Thursday, December 30, 2010

Dharavi, a success story!

We were on our way to Juhu from Pune and I failed to recognise Dharavi. Not surprising as it appeared to be a continuation of Sion! They looked similar and in fact, Sion railway station looked worse.

To be honest in its early days Dharavi
to me was an eyesore. I remember feeling disgusted with the stench and the sights of Dharavi and feeling a bit afraid. When I expressed my feelings, I was scolded by a graduate of Tata Institute of Social Sciences for my attitude. She said the slum people worked very hard and were only poor. They were not criminals and contributed to the economy with their cheap labor and enterprise.

I was told that Dharavi was different. It actually supported a number of small businesses. Potters, tanners and recyclers and with a working economy developed over the years. No one speaks of other slums in this manner.

Wikipedia has a good overview and we understand why there are so many slums in Mumbai. Just 1 out of 7 million slum dwellers of Mumbai live in Dharavi and the rest are seen all over Mumbai.

Then I see this on the web and I am astonished. It seems that even Dharavi would soon become beyond my means. Will someone explain to me why the land prices are shooting to the sky and in turn the prices of apartments.
The answers, I am sure, will tell us the story of the new resurgent India.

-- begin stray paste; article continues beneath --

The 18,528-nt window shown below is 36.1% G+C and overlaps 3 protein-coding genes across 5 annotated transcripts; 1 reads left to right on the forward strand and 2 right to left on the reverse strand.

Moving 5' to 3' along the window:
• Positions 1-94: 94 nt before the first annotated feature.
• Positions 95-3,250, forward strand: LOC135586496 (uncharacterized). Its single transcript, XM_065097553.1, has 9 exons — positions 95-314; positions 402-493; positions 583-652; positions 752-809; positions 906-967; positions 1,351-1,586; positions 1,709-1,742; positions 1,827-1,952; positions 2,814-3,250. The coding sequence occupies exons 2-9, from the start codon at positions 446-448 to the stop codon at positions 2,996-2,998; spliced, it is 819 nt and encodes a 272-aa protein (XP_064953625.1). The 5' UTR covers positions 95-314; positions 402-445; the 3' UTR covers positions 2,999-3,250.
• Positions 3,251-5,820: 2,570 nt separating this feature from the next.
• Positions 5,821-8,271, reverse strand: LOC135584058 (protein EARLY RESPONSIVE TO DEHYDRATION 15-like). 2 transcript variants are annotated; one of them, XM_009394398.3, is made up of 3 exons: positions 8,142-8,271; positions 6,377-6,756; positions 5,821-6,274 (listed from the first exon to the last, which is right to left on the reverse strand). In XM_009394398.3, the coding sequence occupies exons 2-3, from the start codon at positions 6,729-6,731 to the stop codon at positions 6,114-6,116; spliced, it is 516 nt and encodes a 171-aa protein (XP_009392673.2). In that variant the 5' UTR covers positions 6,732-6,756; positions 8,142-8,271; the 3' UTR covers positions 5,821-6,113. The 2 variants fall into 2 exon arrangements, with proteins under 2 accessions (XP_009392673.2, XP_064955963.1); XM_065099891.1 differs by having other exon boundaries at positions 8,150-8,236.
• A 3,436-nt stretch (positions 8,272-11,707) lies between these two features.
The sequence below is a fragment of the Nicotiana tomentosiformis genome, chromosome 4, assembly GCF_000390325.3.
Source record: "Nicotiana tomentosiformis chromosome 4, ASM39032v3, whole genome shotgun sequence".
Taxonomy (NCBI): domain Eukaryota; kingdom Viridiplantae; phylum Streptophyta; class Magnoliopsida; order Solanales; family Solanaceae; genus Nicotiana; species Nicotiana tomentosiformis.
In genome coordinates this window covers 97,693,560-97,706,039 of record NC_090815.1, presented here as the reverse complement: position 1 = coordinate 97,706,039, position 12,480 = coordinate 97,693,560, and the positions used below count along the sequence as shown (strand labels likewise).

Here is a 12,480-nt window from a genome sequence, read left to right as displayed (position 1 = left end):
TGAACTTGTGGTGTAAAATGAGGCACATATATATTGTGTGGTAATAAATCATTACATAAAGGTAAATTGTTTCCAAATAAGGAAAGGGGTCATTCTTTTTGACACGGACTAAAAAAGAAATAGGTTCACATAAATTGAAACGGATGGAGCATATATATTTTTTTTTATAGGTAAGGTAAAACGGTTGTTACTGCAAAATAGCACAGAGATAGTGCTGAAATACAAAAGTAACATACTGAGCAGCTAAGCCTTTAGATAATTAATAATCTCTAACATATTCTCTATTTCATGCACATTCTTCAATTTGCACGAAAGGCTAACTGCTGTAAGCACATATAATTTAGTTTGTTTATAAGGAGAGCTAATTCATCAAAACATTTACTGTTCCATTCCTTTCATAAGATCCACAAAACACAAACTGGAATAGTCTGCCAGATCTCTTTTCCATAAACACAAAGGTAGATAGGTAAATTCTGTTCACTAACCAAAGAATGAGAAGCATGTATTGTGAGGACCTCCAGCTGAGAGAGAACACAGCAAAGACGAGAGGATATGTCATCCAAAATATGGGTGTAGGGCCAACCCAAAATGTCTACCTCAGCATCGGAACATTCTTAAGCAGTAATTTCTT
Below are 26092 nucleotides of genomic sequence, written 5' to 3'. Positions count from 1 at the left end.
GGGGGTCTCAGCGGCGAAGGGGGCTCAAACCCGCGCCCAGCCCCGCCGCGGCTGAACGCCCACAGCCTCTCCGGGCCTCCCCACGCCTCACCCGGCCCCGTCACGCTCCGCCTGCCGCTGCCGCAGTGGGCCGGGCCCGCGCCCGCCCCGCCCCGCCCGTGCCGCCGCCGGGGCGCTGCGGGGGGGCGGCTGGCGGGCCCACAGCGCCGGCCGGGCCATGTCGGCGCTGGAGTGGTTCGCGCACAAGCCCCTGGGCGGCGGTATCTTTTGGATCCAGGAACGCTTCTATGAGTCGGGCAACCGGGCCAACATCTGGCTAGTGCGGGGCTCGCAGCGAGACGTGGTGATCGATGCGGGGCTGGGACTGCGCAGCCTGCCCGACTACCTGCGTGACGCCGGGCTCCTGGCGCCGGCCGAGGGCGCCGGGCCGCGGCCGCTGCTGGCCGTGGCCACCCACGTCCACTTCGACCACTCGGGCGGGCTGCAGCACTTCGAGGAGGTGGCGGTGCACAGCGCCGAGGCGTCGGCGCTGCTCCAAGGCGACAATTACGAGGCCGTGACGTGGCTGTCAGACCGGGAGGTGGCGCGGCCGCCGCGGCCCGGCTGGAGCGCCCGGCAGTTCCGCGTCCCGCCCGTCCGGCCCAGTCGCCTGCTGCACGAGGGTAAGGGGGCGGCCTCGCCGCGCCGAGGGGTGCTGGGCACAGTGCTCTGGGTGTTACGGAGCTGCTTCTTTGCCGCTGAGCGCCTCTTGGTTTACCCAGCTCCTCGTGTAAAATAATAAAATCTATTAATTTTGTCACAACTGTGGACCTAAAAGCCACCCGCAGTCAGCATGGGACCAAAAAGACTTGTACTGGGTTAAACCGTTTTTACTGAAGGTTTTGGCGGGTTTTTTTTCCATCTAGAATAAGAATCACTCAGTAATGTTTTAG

Published: Sunday, Dec 30, 2007, 10:34 IST
By Neeta Kolhatkar
Today a shanty in Dharavi, just 10 feet by 10 feet, commands over Rs 5 lakh, twice as much as before the bidding began for the Dharavi Redevelopment Project. For commercial property, the going rate is three to four times as much.

“The cost of commercial property is Rs20,000-25,000 per sq ft, while residential prices have gone up to Rs5000-7000 per sq ft, as buyers are trying to get properties in bulk,”said Arputham Joauim, president of the National Slum Dwellers Federation of India. “These buyers think they can get a gold mine and have begun offering any amount to property owners.”

Tuesday, December 21, 2010

My Pune...Is it the same?

We left Pune 22 years ago. While we have been visiting and meeting friends we did not fully register the changes in Pune! This visit is different. Rohini, and Sundeep have moved from Vancouver and we are here with them and of course our grand daughters.

They live in a different locality and I reacted typically 'Rohini, we are not in Pune'. She replied with 'Pune has grown' and gave me a book to read, My Pune like never before, adding 'The company gave it to Sundeep'.

As I browsed, it felt nostalgic and pictures of notables featured in 'My Pune' made me feel right at home. In a similar book on Bangalore, my home town, I am sure I would not have known or found a connection to so many. Pune seems to have managed to keep its small town feel intact. But I am not certain that you would now see Rahul Bajaj and family at the Alka Theatre. I recall that we would see the same group of people at the West End every Friday evening. They would even occupy the same seats!

The Timeline in the book skips the sixties except the '61 flood. It should have shown '63, a landmark year , the year I came to Pune. I remember that people were still full of stories of the flood! I wish I had made notes. But then I never knew that I would be a blogger, a chronic one at that!